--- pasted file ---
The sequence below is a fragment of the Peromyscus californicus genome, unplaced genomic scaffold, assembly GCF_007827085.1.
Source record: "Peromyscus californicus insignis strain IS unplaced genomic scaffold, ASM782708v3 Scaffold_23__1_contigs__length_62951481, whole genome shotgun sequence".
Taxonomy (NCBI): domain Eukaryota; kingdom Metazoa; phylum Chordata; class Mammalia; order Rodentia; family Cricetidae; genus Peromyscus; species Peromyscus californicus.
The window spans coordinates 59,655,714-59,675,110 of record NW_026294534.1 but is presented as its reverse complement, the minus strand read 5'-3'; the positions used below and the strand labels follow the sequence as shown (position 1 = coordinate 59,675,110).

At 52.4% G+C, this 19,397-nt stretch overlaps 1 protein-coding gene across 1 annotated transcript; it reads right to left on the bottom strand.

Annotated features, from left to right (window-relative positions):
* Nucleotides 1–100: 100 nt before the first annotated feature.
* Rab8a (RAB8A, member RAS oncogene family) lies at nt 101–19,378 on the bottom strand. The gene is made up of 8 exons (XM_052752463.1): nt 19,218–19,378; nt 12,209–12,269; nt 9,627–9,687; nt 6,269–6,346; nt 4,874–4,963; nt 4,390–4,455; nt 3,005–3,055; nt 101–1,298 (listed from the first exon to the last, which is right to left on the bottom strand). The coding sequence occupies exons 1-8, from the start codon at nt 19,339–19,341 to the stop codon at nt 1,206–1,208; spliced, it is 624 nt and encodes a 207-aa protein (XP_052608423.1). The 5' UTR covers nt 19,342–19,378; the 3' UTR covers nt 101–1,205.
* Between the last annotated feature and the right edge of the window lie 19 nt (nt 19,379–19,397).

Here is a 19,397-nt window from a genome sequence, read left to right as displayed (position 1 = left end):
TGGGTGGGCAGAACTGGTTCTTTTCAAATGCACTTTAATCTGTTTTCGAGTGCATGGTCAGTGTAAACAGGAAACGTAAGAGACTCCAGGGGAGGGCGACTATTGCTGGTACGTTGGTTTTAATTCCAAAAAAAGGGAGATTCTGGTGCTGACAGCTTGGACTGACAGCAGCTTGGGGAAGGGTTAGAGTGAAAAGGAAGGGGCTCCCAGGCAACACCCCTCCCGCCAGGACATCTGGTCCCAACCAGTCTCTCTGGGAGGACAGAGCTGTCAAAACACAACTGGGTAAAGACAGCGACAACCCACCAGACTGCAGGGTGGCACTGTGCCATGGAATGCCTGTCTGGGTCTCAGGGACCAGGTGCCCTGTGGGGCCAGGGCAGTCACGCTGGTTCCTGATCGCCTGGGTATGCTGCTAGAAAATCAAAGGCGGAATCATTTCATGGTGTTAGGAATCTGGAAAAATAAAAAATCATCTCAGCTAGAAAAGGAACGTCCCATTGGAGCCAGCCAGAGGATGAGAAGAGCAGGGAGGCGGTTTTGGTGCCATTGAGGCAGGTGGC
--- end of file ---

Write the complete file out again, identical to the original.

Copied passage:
The sequence below is a fragment of the Peromyscus californicus genome, unplaced genomic scaffold, assembly GCF_007827085.1.
Source record: "Peromyscus californicus insignis strain IS unplaced genomic scaffold, ASM782708v3 Scaffold_23__1_contigs__length_62951481, whole genome shotgun sequence".
Taxonomy (NCBI): domain Eukaryota; kingdom Metazoa; phylum Chordata; class Mammalia; order Rodentia; family Cricetidae; genus Peromyscus; species Peromyscus californicus.
The window spans coordinates 59,655,714-59,675,110 of record NW_026294534.1 but is presented as its reverse complement, the minus strand read 5'-3'; the positions used below and the strand labels follow the sequence as shown (position 1 = coordinate 59,675,110).

At 52.4% G+C, this 19,397-nt stretch overlaps 1 protein-coding gene across 1 annotated transcript; it reads right to left on the bottom strand.

Annotated features, from left to right (window-relative positions):
* Nucleotides 1–100: 100 nt before the first annotated feature.
* Rab8a (RAB8A, member RAS oncogene family) lies at nt 101–19,378 on the bottom strand. The gene is made up of 8 exons (XM_052752463.1): nt 19,218–19,378; nt 12,209–12,269; nt 9,627–9,687; nt 6,269–6,346; nt 4,874–4,963; nt 4,390–4,455; nt 3,005–3,055; nt 101–1,298 (listed from the first exon to the last, which is right to left on the bottom strand). The coding sequence occupies exons 1-8, from the start codon at nt 19,339–19,341 to the stop codon at nt 1,206–1,208; spliced, it is 624 nt and encodes a 207-aa protein (XP_052608423.1). The 5' UTR covers nt 19,342–19,378; the 3' UTR covers nt 101–1,205.
* Between the last annotated feature and the right edge of the window lie 19 nt (nt 19,379–19,397).

Here is a 19,397-nt window from a genome sequence, read left to right as displayed (position 1 = left end):
TGGGTGGGCAGAACTGGTTCTTTTCAAATGCACTTTAATCTGTTTTCGAGTGCATGGTCAGTGTAAACAGGAAACGTAAGAGACTCCAGGGGAGGGCGACTATTGCTGGTACGTTGGTTTTAATTCCAAAAAAAGGGAGATTCTGGTGCTGACAGCTTGGACTGACAGCAGCTTGGGGAAGGGTTAGAGTGAAAAGGAAGGGGCTCCCAGGCAACACCCCTCCCGCCAGGACATCTGGTCCCAACCAGTCTCTCTGGGAGGACAGAGCTGTCAAAACACAACTGGGTAAAGACAGCGACAACCCACCAGACTGCAGGGTGGCACTGTGCCATGGAATGCCTGTCTGGGTCTCAGGGACCAGGTGCCCTGTGGGGCCAGGGCAGTCACGCTGGTTCCTGATCGCCTGGGTATGCTGCTAGAAAATCAAAGGCGGAATCATTTCATGGTGTTAGGAATCTGGAAAAATAAAAAATCATCTCAGCTAGAAAAGGAACGTCCCATTGGAGCCAGCCAGAGGATGAGAAGAGCAGGGAGGCGGTTTTGGTGCCATTGAGGCAGGTGGC